Thursday, August 16, 2018

Deep-Wreck Diving on the Inner Self

I am always working on myself in my quest to live whole-heartedly. That takes a lot of courage and even extends into my other work. Every time I work on a painting or do a writing and show it to others, it’s an act of bravery. It’s setting myself up for comments – sometimes negative, although for the most part, people are nice.

But I love what I do! It takes courage to put myself out there and not hide from people. What I do is MY way of paying it forward. If someone enjoys reading what I wrote or even gets inspiration of a little self-awareness, that is all for the good. If people enjoy my photos or paintings, then I am helping to spread beauty. Of course, if anyone buys a painting, I am so very grateful!

My inner work recently involves changing how I think. It’s important to think positively and stop any negative thinking. Yes, I will admit that I return to a topic and/or will repeat what I’ve said before. Repetition is a teaching tool. I often need to repeatedly remind myself of things, and sometimes I need to hear/read something more than once (or a dozen times, ha ha) before it totally sinks in.

I love treasure hunts and I'm finding more of that type of analogy in things I do. Writing a poem when the ending often surprises me by going in a direction I didn't expect. The self-work definitely is a treasure hunt. I search through the muck for the gold because too often the past has filled us with muck. On one hand, this way of thinking makes the self-work interesting and fun. It's also a treasure hunt when I do a painting because the journey to the finished piece throws out nuggets of learning.

And here's a continuation of that analogy: I'm re-reading some books on deep-wreck diving like to the Andrea Doria or Empress of Ireland. (Something I would NEVER do for real, but it’s so fascinating!) Deep-wreck diving is far more advanced and dangerous than just scuba diving. What the divers go through from breathing apparatus and air mixture; then slipping down over 200 feet into sometimes total darkness except for whatever type of light they can carry; of not being able to see more than a few feet in front of them; of getting inside the wreck with jagged pieces of metal and dangling cables and wires that can ensnare them; to any movement (including their air bubbles) dislodging tons of silt to cover them making even less visibility.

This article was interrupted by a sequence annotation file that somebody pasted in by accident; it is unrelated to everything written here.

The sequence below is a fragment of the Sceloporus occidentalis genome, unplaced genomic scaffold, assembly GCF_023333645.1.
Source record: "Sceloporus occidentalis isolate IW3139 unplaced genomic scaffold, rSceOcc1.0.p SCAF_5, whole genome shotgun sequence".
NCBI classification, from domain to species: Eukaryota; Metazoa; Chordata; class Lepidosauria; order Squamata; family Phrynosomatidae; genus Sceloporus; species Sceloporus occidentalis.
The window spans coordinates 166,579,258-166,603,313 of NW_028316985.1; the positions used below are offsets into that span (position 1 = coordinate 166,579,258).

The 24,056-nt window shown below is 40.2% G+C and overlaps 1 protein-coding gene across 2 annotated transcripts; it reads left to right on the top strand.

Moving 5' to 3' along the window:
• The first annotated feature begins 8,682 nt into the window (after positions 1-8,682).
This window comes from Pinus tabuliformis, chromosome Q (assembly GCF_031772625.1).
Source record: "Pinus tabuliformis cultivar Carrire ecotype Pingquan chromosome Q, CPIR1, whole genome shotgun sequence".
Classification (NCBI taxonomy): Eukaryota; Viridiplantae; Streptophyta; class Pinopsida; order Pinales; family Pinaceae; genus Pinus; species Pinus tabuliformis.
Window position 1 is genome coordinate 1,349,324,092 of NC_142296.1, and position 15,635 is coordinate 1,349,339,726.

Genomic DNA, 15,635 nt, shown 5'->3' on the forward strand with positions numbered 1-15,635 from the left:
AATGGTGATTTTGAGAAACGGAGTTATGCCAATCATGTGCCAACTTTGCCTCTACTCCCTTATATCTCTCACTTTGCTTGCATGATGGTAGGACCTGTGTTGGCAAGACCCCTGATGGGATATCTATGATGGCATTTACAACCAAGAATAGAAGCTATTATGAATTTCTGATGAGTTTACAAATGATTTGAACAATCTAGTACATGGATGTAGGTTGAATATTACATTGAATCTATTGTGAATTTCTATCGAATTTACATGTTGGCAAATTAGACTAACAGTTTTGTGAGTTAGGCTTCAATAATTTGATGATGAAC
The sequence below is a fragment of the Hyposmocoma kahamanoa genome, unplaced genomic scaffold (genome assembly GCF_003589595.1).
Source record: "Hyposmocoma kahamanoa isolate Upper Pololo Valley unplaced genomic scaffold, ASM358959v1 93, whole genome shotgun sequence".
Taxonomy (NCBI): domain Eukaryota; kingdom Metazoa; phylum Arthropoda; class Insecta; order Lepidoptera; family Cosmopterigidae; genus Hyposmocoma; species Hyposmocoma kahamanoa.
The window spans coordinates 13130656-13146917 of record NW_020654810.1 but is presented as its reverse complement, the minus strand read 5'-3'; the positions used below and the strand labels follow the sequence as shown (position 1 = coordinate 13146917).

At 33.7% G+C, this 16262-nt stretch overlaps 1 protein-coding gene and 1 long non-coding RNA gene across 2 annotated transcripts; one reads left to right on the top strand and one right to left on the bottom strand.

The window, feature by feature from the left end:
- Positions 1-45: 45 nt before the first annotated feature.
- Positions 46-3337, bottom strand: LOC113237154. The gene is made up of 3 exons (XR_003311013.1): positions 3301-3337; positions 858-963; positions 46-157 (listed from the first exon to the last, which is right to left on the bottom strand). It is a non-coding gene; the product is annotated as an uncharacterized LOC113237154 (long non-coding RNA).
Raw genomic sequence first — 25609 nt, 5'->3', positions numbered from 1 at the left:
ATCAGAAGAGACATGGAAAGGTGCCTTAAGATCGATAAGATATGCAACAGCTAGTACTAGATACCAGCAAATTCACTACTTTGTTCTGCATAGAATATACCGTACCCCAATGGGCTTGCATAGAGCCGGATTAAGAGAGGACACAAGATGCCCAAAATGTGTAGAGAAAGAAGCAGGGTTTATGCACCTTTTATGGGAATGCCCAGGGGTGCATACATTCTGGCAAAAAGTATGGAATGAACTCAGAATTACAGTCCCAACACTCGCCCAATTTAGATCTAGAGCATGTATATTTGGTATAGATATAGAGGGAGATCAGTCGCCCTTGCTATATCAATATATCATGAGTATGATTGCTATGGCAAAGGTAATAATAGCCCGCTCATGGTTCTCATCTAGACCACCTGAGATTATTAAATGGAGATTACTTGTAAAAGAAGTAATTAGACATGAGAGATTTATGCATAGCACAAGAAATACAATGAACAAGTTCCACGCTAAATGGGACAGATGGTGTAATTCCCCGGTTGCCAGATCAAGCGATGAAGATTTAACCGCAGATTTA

Often the wreck settles on the bottom at angles, so ceilings are walls and floors might be ceilings or decks have collapsed onto others creating impossible obstacles. There’s the possibility of finding human bones and realizing that these wrecks are often graveyards. Then there are the dangers of the air mixtures which can cause narcosis or oxygen toxicity. Excitement and fear exacerbate the problems by causing the diver to breathe harder which depletes the air supply quicker. A diver can get lost penetrating the depths of wreck and never find a way out.

Then the diver sees a glint of something shiny, reaches in the muck, and pulls out a brass bell or a gold-rimmed piece of china ...

Doing inner self-work can be similar to deep-wreck diving with that deep, inner self being the wreck. How many years has the wreck been down there? How many decades of silt has accumulated and what kinds of things are growing on it? What kind of bodies are buried there. What obstacles are there to get around, get caught on?

It’s an emotional dive, for sure. For some, it’s a simple exercise in exploration. For others, it’s the opening of a whole new world. Sometimes a stirred-up memory can be like sharp, jagged metal ripping a hole in the skin. Other times, as the darkness presses in, claustrophobia sets off intense fear. What about the monster hiding around the corner? Is it that one that hunted you as a kid?

My favorite poet is David Whyte. He likened inner work as going down into the well and digging through the muck. (Your own personal well inside you.) That's been my favorite analogy for years because it IS like going way down into my inner well, deep within my abdomen which can feel like a bottomless pit at times. And now with this deep-wreck diving analogy, I can see myself swimming down dark corridors filled with dangerous obstacles and sometimes feeling I'm never going to get out and I'm going to drown in my own stuff.

But then my hand reaches into the gooey silt and I pull out treasure! That makes it all worthwhile. I’ve gained a better understanding of myself. I’ve learned. Another step in the journey to whole-heartedness.

As with deep-wreck diving and doing inner work, there are men and women willing to take those risks. WE take those risks whenever we go down (or back to our younger years).

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